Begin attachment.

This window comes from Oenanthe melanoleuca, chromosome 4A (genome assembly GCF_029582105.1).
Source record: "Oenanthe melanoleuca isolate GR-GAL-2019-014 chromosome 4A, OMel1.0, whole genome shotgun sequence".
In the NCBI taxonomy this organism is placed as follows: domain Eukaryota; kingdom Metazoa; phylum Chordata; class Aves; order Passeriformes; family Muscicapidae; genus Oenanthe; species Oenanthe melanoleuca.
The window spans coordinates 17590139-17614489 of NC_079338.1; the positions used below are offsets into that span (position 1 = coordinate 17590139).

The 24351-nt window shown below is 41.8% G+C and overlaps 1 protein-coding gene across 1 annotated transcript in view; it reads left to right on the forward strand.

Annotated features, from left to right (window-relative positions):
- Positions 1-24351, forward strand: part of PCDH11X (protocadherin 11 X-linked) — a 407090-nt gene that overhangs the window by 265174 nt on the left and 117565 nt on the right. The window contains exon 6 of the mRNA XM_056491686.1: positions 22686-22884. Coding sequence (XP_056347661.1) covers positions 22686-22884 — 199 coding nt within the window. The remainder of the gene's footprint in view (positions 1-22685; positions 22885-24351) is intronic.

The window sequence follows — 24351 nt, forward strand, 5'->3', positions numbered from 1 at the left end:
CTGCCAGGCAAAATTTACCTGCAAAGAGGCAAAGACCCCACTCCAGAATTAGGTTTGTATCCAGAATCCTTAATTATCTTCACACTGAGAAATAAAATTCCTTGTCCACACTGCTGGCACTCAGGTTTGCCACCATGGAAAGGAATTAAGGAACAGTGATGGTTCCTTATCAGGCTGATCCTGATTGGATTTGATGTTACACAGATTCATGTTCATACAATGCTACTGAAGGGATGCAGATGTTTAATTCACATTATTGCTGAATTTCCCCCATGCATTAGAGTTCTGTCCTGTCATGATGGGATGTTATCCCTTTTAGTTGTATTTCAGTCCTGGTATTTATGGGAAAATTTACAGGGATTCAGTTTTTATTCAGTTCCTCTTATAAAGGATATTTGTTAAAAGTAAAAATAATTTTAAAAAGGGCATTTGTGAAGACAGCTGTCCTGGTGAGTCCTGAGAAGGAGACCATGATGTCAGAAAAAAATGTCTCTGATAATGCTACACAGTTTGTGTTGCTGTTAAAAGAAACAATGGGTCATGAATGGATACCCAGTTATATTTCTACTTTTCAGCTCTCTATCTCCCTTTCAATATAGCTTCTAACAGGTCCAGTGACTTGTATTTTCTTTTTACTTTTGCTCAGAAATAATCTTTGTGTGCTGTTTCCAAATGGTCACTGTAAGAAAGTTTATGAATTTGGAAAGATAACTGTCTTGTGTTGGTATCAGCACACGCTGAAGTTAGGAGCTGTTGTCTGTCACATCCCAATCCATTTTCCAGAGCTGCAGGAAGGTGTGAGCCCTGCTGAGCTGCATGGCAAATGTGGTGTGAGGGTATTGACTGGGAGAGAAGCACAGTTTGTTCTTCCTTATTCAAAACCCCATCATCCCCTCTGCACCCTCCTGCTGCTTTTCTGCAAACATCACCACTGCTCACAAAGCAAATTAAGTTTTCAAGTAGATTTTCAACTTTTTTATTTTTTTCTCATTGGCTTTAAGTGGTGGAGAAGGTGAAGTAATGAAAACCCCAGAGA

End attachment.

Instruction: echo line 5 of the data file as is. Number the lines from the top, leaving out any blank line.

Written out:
The 24351-nt window shown below is 41.8% G+C and overlaps 1 protein-coding gene across 1 annotated transcript in view; it reads left to right on the forward strand.